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Bonalu- Hyderabad

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Bonalu- Hyderabad


Bonalu( Telugu: బోనాలు) is a traditional Hindu festival centered on the Goddess Mahakali from Telangana. This festival is celebrated annually in the twin cities of Hyderabad and Secunderabad, as well as in other parts of the state. It is celebrated in the month of Ashada Masam, which is around July and/or August. Special “poojas” (worship/ ceremonies) are performed for Yellamma (one of the many regional forms of Mahakali) on the first and last day of the festival. The festival is also considered a thanksgiving to the Goddess for fulfillment of vows.

The word Bonam is a contraction of the word Bhojanam, a Sanskrit loanword which means a meal or a feast in Telugu. It is an offering to the Mother Goddess. Women prepare rice cooked with milk and jaggery in a new brass or earthen pot adorned with neem leaves, turmeric, vermilion and a lit lamp on top of the pot. Women carry the pots on their heads and make an offering of the Bonam along with turmeric-vermilion, bangles and sari to the Mother Goddess across the temples.

Bonalu involves the worship of Mother Goddess in regional forms like Maisamma, Pochamma, Yellamma, Peddhamma, Dokkalamma, Ankalamma, Poleramma, Maremma, Nookalamma.

Origin of Bonalu festival
The origin of this festival can be traced back to the 18th century in the erstwhile Hyderabad State, and is linked with the “Regimental Bazaar” and the twin cities of Hyderabad and Secunderabad. In the year 1813, plague broke out in the twin cities, and this took the lives of thousands of people. Just before this, a military battalion from Hyderabad had been deployed to Ujjaini, where there is the famous temple of Shiva in the form of Mahakaleshwara. When this military battalion from Hyderabad got news that the epidemic had nit their native land, they became fearful for the lives and safety of their families. The soldiers posted in Ujjaini prayed to the Mother Goddess at the Mahakali Temple – Ujjaini, Madhya Pradesh. The battalion is said to have prayed to Goddess Mahakali to kill the plague, and if the goddess did so, they would install an idol of the Goddess Mahakali in the city when they returned home. It is believed that Goddess Mahakali destroyed the disease and kept the pestilence away. When the battalion returned to their homeland, they built the Ujjaini Mahakali Temple and installed an idol of the goddess, in fulfilment of their vow. This was followed by the offering of Bonalu to her. This then became a tradition that has been followed by most of the people of Telangana.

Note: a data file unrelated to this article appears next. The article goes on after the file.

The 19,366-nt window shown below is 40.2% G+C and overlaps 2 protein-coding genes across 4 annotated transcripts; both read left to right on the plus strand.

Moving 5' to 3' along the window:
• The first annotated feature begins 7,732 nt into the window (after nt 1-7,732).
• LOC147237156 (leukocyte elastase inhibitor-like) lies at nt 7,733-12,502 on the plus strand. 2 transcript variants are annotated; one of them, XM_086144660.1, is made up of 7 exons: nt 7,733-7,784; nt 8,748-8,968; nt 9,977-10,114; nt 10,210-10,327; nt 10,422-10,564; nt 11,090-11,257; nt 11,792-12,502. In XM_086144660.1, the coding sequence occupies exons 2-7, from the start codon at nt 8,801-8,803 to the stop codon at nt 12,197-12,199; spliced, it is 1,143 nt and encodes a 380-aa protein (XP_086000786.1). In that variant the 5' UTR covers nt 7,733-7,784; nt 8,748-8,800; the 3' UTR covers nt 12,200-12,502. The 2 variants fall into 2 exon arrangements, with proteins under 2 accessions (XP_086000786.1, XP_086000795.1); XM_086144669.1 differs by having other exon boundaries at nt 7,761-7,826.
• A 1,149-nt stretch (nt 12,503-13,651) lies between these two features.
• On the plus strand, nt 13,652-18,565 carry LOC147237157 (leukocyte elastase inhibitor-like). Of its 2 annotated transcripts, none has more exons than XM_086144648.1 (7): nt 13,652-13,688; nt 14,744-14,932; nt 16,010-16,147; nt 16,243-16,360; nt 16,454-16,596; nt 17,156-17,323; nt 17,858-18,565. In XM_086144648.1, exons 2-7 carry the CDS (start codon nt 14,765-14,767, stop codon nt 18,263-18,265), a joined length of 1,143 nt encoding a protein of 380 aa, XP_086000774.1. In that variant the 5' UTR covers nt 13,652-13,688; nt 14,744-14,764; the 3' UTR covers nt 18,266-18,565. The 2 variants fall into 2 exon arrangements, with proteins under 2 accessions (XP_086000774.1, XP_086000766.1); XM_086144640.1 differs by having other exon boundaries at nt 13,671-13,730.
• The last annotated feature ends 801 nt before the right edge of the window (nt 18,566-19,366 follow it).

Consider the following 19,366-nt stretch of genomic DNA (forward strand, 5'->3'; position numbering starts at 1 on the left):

There are also other versions regarding the origin of the festival. This include the mythological story that this is the time when Goddess Mahakali comes back to her parental home, during Aashada Maasam (Hindu month of Aashaada) which comes in the period from late June to August, which makes this period the most optimal time to offer Bonalu to the goddess. This practice is comparable to the grand welcome given to a married daughter who returns to her parents’ home each year for a vacation and is pampered by her parents.


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